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Articles et conseils divers

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© 2009 DJH Training & Application Solutions Inc.

Not sure? If you want to become more effective and successful, it may be worth your while to find out.​

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Of course, we don't only use one side of our brain; just as people who are right-handed also use their left hand, we use both sides of our brain. However, just as we are more comfortable using one hand over the other, we tend to prefer using one side of the brain over the other.

The left side of our brain is detail-oriented, logical, organized, dealing with facts and figures. The right side of our brain is associated with "big picture" thinking, creativity and intuition.

The right side is for leadership. It creates the "what". It's the vision we use to design our dream home.

The left side is for management. It formulates the "how". It's what we use to build the house.

It's important to develop the non-dominant side of your brain. Having a design for a home is great - but won't get the house built. Similarly, building a house without first having a design would be a disaster.

To be truly effective, we must not only have the vision, but be able to translate the vision into reality.

In his 2006 New York Times best-selling book "A Whole New Mind: Why Right-brainers Will Rule the Future", author Daniel Pink explores why right-brain thinkers are more wired for 21st century success. As Pink points out, there are many jobs that can be outsourced to less-expensive (sometimes overseas) workers, but you can't outsource creativity. Pink himself is extremely left-brained, but stresses that we can all learn to develop our right-brain muscle.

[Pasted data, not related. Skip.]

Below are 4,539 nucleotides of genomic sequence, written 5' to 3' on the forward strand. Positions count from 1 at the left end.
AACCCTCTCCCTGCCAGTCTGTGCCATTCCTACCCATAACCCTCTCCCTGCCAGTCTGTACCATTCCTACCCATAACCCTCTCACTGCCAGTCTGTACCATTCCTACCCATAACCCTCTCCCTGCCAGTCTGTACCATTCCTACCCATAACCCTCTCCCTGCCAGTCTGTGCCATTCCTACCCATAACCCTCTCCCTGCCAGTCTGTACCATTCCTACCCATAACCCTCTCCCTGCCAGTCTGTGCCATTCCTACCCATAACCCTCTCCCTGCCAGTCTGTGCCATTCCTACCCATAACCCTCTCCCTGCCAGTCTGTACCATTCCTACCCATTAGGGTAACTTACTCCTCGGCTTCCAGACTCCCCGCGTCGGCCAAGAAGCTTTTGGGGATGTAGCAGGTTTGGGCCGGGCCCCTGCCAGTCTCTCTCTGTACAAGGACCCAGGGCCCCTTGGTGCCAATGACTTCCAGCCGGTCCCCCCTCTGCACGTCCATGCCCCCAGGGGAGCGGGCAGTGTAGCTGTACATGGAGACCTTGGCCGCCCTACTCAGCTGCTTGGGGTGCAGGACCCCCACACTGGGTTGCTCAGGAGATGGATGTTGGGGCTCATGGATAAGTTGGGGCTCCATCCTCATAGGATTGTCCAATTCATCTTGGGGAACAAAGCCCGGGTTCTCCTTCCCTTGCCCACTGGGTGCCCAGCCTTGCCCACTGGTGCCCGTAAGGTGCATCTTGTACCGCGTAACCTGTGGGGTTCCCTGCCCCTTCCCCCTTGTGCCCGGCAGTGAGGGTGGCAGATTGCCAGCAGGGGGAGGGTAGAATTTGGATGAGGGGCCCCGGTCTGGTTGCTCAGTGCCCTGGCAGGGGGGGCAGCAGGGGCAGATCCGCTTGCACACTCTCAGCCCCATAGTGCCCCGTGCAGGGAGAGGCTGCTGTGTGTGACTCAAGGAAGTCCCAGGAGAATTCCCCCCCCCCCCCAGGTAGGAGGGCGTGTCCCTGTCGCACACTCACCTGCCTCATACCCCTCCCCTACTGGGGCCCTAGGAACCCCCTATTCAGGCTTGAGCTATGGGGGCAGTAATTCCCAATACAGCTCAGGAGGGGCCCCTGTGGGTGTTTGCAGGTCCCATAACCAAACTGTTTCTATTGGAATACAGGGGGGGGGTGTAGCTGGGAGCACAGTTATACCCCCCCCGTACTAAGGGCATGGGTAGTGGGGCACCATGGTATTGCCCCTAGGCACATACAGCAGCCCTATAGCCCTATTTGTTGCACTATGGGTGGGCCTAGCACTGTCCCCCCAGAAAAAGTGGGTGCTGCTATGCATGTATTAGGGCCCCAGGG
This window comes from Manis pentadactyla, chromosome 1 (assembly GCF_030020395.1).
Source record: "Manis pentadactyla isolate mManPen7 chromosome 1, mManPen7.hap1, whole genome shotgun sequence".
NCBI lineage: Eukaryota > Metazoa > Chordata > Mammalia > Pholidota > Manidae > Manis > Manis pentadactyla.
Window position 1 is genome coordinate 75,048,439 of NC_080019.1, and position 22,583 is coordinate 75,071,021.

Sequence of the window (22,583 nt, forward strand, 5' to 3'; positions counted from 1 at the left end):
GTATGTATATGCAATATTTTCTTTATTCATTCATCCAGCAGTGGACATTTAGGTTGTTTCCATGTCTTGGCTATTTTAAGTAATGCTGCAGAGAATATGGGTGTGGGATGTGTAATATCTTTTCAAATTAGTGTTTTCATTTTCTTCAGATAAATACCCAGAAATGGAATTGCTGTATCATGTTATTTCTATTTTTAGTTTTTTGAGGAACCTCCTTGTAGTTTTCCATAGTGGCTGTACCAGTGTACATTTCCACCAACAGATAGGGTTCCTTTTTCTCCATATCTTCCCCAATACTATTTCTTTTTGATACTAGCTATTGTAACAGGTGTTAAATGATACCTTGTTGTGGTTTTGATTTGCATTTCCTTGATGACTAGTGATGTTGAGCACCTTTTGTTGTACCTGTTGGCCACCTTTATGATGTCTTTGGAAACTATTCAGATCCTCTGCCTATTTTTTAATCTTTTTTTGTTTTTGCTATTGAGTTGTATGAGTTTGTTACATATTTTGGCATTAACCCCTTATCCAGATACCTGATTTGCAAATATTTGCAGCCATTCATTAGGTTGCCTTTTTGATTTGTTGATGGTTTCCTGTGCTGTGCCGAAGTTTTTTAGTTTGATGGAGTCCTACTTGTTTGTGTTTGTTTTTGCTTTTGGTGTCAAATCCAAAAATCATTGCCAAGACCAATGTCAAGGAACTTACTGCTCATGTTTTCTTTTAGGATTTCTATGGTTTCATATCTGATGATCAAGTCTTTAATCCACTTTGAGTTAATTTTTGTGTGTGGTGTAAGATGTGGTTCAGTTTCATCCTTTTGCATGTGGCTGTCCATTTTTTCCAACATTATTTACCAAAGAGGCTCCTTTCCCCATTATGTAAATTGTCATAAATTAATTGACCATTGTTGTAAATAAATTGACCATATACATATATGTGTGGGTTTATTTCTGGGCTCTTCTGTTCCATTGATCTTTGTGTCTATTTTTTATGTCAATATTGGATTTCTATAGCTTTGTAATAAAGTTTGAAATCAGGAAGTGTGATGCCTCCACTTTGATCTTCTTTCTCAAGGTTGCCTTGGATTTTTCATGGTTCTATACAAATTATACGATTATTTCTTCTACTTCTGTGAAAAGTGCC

While Pink's focus on developing the right side of the brain is fascinating, perhaps the most balanced and effective people are more "whole-brained".

How can we become more "whole-brained"? By recognizing our right or left-brain preference and then developing the other side of the brain, allowing us to become better leaders, managers, employees and, well, individuals.

Looking for a classic "whole-brain" example? Think Barack Obama. While he obviously has very good left-brain abilities, he also used his right-brain abilities to step back and look at the big picture of how the world had changed. He tapped into that during his campaign, with history-making and inspiring results.

Use the right side of the brain to set your goals. Setting S.M.A.R.T. goals is an important element in most of our professional skills development programs. People often set goals based on what they believe to be possible or achievable. This limits them. Instead, use the right side of your brain to set exciting and challenging "stretch goals" - those that drive you into action and help you achieve things you never thought possible. Think Terry Fox.

Use the left side of the brain to achieve your goals. Once you've set your goals, let the left side of the brain kick in to carry out the tasks that will result in the goals being met.

Explore which side of your brain is dominant. It can help you to determine how you best learn, think, relate to others and organize your time and surroundings.

So, if you're interested in developing your leadership, management, goal-setting, time management and other capabilities, you may want to start by unleashing the power of both sides of your brain!

Take a right-brain/left-brain quiz.

Watch the incredible video of scientist Dr. Jill Bolte Taylor, a brain researcher who was chosen as one of TIME Magazine's 100 Most Influential in the Word 2008, who describes observing her own brain shutting down while suffering a massive stroke and explains the roles of the right and left hemispheres of the brain.

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